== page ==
Sunday Star Times 05/07/2009
A TOP academic has warned parents they risk long-term psychological damage to their children by arguing frequently or even giving each other the silent treatment. Professor Gordon Harold, the new chair of a ground-breaking family research unit at Otago University, says while all parents fight, the way they treat each other could set children up for emotional, social, behavioural and academic problems later in life.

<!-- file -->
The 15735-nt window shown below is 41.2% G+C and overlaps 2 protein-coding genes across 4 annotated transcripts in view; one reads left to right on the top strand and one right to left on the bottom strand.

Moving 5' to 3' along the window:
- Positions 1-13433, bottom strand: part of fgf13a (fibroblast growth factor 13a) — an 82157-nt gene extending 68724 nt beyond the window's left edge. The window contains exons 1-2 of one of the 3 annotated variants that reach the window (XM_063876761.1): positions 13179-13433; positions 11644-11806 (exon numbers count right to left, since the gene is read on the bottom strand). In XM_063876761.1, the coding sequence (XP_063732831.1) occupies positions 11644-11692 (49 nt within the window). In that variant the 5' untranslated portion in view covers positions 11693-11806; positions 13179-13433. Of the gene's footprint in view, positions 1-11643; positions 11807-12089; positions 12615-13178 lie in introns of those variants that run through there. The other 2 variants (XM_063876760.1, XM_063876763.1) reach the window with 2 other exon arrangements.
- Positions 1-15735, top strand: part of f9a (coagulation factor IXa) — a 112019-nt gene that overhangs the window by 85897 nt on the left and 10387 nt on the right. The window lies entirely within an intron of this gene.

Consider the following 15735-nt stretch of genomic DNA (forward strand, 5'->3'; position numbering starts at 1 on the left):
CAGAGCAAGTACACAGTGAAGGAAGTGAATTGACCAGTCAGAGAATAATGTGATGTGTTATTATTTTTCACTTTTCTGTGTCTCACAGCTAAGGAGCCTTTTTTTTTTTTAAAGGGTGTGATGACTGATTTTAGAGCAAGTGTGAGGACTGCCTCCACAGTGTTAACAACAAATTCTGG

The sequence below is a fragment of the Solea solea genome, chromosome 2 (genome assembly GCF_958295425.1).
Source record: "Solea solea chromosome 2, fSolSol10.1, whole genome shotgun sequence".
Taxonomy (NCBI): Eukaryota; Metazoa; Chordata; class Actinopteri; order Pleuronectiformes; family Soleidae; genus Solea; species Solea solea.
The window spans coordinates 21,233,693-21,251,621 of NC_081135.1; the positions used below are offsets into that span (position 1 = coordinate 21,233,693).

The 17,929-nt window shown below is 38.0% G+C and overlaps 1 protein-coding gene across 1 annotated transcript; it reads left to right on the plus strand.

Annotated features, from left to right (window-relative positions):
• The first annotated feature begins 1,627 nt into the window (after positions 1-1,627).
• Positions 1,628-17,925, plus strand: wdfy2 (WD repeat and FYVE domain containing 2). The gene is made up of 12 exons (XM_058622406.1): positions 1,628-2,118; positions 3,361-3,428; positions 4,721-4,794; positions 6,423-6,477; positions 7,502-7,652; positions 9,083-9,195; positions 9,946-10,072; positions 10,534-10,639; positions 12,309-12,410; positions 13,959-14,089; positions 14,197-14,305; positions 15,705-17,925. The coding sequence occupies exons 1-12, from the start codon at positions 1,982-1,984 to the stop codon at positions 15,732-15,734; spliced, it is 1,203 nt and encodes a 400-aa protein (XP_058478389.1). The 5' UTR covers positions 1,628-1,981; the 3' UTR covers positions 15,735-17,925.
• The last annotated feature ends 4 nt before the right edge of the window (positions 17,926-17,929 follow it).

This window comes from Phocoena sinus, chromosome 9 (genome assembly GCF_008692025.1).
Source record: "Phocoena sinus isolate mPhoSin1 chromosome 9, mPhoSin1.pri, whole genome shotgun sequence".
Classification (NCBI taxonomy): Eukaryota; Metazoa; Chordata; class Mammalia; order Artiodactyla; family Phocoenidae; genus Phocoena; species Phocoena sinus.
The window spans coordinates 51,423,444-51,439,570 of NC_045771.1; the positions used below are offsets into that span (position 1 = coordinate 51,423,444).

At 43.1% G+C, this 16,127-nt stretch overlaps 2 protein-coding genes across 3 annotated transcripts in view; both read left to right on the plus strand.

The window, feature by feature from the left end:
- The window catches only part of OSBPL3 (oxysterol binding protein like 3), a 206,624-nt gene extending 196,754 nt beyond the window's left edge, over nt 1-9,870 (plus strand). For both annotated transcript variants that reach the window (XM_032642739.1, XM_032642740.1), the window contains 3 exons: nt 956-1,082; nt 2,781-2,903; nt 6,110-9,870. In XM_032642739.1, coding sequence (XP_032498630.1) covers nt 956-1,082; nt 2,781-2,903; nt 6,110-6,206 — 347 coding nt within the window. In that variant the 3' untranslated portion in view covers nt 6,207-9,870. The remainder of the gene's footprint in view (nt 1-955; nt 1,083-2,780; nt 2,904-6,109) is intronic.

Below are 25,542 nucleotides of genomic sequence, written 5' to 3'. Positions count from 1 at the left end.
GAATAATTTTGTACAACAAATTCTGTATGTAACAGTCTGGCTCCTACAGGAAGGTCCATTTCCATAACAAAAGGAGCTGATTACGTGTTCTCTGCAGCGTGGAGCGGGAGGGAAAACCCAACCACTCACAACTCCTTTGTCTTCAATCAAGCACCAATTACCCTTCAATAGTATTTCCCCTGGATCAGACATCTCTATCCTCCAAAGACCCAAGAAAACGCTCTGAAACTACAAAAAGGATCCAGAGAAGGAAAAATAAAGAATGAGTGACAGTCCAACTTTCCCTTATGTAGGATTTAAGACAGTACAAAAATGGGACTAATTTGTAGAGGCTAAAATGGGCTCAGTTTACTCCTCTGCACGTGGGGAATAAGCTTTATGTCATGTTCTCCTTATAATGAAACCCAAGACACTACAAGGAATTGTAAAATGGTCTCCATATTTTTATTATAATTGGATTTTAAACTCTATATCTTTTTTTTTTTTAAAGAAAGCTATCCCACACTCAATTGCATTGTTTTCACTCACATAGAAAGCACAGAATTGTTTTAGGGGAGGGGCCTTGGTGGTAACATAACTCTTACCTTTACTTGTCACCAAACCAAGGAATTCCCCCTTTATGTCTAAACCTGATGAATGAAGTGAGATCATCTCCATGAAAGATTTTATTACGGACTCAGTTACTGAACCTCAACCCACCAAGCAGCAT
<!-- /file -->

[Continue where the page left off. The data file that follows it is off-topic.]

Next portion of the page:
Harold’s research, which has been influential in the United Kingdom and United States, could revolutionise New Zealand parenting courses, and could also be used by our Family Courts. Harold has found that when parents quarrel in a positive, non-hostile way, children “tend to do OK”. But when parents argue often, and use negative tactics anything from being physically violent to shouting, ridiculing one another or using dismissive body language children are at “distinct risk”. Less obvious hostility between couples, such as not speaking, or treating each other coldly, could also damage children. The biggest factor was when arguments were not resolved, and when children blamed themselves for parents’ fights.